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The batter hit a foul ball that hit his own player? Is the runner out?

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I'm going to assume you're asking about MLB Rules.

The main rule covering this is 5.09 (b)(7) and the definition of FOUL BALL is also relevant.

5.09 (b) Any runner is out when ...

(7) He is touched by a fair ball in fair territory before the ball has touched or passed an infielder. The ball is dead and no runner may score, nor runners advance, except runners forced to advance. EXCEPTION: If a runner is touching his base when touched by an Infield Fly, he is not out, although the batter is out.

and

A FOUL BALL is a batted ball that settles on foul territory between home and first base, or between home and third base, or that bounds past first or third base on or over foul territory, or that first falls on foul territory beyond first or third base, or that, while on or over foul territory, touches the person of an umpire or player, or any object foreign to the natural ground.

A fielder would never be expected to be between third base and the batter, so the situation depends only on where the runner is standing. If the runner is in fair territory, it would be an out. If the runner is not in fair territory, then it is just a foul ball.

Because of this, all runners on third would be expected to make sure they stay outside fair territory when taking a lead. That way they are not at risk of being out on a drive that they fail to avoid.

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  • This was actually at a coach pitch game. The runner was on the base and it was a line drive. So the boy had no advanced warning nor time to react. The defense player did not make an attempt to catch the ball either. – Brenda Hicks Frymire Jul 2 '17 at 22:20
  • There could be a specific rule in that league to cover this situation which differs from MLB, but probably not. Even back in tee-ball runners were out when struck directly by a batted ball. – BowlOfRed Jul 2 '17 at 22:32
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    @BrendaHicksFrymire - he was on the base and in fair territory. It doesn't matter if the fielder made no attempt. He is out, ball is dead. – Coach-D Apr 18 '19 at 1:49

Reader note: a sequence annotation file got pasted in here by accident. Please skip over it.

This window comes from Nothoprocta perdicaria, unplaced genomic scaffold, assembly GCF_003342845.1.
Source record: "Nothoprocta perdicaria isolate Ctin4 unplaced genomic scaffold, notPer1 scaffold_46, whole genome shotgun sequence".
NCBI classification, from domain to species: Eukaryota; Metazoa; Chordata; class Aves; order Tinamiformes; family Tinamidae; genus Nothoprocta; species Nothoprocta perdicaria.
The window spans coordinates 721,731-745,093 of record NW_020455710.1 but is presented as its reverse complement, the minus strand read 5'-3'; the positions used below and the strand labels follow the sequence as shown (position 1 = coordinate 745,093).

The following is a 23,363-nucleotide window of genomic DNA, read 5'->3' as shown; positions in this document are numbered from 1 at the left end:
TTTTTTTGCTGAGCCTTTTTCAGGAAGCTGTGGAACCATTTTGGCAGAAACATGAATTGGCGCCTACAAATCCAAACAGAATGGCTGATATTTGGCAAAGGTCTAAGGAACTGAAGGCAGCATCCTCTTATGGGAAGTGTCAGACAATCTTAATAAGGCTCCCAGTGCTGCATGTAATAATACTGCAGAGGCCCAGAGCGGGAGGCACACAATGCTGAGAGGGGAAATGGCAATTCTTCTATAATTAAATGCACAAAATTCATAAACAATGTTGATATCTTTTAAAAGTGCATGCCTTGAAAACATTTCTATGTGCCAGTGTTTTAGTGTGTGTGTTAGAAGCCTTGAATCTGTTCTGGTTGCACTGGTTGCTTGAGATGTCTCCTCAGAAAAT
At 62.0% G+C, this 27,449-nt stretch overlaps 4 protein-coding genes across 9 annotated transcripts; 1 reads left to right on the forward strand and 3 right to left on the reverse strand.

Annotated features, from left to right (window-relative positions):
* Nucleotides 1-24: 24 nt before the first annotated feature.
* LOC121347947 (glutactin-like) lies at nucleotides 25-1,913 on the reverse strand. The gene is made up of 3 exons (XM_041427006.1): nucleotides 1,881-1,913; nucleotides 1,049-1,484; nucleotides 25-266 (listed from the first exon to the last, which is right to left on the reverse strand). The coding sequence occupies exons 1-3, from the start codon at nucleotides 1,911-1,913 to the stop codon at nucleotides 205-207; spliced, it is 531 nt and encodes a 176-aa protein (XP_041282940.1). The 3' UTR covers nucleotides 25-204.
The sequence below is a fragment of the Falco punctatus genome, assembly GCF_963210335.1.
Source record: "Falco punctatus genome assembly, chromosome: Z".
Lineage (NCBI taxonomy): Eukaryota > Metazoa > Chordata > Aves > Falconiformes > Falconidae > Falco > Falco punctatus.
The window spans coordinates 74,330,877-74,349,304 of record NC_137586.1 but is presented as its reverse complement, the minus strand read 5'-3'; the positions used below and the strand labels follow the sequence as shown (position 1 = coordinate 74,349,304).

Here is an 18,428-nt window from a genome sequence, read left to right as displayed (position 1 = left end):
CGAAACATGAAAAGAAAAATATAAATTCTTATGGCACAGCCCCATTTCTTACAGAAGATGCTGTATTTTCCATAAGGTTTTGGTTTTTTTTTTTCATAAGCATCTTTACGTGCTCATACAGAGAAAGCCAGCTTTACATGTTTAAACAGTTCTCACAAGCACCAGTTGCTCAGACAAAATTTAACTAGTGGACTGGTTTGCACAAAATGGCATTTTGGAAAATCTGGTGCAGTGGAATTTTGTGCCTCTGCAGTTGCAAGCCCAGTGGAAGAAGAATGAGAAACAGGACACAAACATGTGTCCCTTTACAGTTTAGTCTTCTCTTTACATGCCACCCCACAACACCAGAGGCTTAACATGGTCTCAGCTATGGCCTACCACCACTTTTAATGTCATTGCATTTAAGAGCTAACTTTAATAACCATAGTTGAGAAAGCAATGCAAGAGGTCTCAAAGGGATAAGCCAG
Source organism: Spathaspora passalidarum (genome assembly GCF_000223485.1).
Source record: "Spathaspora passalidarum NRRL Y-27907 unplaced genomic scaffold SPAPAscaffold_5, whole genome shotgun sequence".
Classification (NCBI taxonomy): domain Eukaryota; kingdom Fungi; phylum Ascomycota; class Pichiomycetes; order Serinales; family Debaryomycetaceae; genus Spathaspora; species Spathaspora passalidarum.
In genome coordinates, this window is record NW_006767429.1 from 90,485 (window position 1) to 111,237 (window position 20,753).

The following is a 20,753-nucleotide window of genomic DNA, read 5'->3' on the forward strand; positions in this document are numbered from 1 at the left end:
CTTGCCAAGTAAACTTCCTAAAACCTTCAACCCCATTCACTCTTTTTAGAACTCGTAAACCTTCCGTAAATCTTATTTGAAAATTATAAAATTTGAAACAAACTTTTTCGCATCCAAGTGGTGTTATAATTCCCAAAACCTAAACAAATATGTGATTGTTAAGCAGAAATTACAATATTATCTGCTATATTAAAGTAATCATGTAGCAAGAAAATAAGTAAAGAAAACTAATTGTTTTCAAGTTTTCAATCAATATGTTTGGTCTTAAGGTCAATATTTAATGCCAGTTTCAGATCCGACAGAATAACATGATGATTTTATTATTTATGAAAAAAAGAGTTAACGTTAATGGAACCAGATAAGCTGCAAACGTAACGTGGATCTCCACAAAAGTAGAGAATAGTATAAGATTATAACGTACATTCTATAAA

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This is actually a great question. Runners moving in foul territory are allowed right of way over the ball as long as they are in the their running lane.

Their running lane is where they are standing to a straight line to the next base.

So your average MLB player might lead off a good 5-8 feet off 3rd base line. They are allowed a path (the rule of thumb is about 3 feet each side of their current stance) to home plate.

  1. Ball is hit directly at runner and he doesn't move. That is just a foul ball. Runner doesn't have to make a concerted effort to even move out of the way unless a fielder is trying to make a play.

  2. Ball is hit (let's say highish or bloopish towards the runner). Runner sees 3rd baseman coming to make a play and stands there. He is out but for fielder interference.

  3. Ball is hit right inside the line but runner is 8 feet outside line. He dives in front of the ball and is hit by it. The runner is again probably ruled out for fielder's interference, not being hit by ball.

  4. Ball is hit 15 feet outside the line and runner is hit because he thinks it would be fun to get hit by ball. Well here we meet the definition of runner interference. However this is a hard call for an umpire to make if there was no opportunity of an out. I haven umpired and watched baseball for 30 years and have never seen anything close to this.

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